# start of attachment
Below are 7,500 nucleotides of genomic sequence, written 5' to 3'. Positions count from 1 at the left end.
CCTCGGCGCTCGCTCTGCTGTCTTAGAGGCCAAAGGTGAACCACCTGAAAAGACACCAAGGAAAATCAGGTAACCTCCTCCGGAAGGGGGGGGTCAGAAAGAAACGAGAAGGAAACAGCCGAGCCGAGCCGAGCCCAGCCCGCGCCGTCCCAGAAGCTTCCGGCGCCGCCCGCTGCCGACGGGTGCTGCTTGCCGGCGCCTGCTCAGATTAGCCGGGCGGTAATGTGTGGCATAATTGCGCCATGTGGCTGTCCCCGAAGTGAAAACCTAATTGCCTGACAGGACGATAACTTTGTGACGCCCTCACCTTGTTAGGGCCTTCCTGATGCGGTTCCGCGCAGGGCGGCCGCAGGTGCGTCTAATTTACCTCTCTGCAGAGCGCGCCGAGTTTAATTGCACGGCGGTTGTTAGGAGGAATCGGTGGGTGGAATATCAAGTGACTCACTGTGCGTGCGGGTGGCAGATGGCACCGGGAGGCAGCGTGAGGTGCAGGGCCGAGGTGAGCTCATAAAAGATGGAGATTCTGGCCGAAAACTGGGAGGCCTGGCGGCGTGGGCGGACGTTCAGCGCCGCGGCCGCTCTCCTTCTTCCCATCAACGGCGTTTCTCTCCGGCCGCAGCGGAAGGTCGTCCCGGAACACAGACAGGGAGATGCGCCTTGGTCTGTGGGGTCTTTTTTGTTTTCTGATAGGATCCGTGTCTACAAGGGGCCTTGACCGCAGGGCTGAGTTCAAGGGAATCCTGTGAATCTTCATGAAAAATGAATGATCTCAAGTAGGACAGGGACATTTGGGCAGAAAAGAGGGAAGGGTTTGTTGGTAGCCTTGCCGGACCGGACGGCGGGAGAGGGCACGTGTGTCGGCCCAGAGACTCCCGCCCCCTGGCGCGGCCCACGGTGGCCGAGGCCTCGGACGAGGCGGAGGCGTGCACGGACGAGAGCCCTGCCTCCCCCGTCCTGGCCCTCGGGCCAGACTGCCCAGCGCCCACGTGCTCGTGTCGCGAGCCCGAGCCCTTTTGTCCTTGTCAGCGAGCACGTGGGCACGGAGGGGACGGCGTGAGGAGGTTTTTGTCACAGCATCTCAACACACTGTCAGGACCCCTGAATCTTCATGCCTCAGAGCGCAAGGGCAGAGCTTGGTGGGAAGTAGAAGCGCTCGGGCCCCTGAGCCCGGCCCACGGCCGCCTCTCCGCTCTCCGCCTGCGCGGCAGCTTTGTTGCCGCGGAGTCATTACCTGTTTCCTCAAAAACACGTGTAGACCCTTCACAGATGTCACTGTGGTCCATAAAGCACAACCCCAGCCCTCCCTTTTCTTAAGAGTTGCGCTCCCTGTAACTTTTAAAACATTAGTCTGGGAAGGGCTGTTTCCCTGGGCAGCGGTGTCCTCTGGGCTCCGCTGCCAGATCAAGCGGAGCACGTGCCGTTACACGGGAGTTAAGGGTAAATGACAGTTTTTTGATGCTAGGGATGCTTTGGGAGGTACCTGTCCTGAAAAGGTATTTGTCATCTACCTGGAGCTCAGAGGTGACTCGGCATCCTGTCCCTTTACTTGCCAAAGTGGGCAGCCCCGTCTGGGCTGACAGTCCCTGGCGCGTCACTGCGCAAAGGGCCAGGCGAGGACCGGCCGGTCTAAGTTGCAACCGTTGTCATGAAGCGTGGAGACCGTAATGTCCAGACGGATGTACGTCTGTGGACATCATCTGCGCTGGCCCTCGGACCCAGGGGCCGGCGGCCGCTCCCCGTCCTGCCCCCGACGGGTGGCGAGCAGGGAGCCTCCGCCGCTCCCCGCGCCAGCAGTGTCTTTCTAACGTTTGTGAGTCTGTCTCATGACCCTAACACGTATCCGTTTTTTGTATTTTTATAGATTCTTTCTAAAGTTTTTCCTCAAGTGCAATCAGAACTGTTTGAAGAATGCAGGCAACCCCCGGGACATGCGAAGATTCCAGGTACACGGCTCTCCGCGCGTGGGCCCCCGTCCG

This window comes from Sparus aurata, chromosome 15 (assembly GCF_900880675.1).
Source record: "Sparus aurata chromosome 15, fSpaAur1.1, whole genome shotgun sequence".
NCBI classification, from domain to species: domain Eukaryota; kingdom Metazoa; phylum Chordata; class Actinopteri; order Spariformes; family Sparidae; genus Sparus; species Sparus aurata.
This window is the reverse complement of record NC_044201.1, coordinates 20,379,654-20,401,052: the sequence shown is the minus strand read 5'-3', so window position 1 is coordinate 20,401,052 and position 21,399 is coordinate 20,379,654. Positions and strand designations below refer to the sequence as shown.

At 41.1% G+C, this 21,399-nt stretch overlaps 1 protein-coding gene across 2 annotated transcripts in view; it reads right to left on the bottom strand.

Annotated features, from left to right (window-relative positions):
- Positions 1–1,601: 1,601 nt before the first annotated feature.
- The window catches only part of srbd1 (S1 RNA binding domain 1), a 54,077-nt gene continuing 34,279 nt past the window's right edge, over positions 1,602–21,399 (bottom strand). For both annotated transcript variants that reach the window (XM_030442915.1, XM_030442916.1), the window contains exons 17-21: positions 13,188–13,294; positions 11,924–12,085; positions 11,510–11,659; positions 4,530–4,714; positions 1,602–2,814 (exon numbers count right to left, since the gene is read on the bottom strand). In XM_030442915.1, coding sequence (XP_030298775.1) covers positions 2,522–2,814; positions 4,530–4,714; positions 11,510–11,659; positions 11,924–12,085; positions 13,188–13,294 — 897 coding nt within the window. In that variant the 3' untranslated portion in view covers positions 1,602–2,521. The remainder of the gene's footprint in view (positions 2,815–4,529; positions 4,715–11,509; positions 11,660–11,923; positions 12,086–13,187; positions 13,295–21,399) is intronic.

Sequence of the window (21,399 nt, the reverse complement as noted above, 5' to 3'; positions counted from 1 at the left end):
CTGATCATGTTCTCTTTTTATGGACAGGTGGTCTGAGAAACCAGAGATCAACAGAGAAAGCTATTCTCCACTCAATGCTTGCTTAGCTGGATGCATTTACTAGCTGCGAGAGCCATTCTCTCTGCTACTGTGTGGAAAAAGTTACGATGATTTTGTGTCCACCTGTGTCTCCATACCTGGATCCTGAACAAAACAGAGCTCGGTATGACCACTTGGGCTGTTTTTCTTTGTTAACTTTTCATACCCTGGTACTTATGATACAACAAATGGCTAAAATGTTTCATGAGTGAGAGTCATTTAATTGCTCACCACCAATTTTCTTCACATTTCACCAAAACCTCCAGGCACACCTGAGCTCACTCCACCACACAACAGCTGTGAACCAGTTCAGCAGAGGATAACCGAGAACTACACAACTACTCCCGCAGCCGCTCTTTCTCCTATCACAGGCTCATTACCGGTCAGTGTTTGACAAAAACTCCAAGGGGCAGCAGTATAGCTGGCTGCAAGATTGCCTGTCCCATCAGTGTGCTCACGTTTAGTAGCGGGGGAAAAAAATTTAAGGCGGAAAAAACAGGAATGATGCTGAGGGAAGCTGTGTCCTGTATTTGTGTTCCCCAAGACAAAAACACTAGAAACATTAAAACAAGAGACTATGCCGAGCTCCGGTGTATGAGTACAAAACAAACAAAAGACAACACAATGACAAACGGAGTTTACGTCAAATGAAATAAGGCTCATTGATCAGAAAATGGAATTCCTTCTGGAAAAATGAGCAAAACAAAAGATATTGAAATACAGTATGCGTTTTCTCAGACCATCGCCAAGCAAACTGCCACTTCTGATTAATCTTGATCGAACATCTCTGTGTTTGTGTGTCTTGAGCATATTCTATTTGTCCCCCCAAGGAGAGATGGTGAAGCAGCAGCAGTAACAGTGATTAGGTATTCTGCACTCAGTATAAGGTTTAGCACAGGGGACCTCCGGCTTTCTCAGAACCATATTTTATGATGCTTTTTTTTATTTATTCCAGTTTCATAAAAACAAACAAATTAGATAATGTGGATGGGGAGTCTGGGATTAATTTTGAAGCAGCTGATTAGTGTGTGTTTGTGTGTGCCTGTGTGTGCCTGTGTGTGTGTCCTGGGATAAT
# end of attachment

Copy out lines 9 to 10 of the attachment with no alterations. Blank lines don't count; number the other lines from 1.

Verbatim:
- Positions 1–1,601: 1,601 nt before the first annotated feature.
- The window catches only part of srbd1 (S1 RNA binding domain 1), a 54,077-nt gene continuing 34,279 nt past the window's right edge, over positions 1,602–21,399 (bottom strand). For both annotated transcript variants that reach the window (XM_030442915.1, XM_030442916.1), the window contains exons 17-21: positions 13,188–13,294; positions 11,924–12,085; positions 11,510–11,659; positions 4,530–4,714; positions 1,602–2,814 (exon numbers count right to left, since the gene is read on the bottom strand). In XM_030442915.1, coding sequence (XP_030298775.1) covers positions 2,522–2,814; positions 4,530–4,714; positions 11,510–11,659; positions 11,924–12,085; positions 13,188–13,294 — 897 coding nt within the window. In that variant the 3' untranslated portion in view covers positions 1,602–2,521. The remainder of the gene's footprint in view (positions 2,815–4,529; positions 4,715–11,509; positions 11,660–11,923; positions 12,086–13,187; positions 13,295–21,399) is intronic.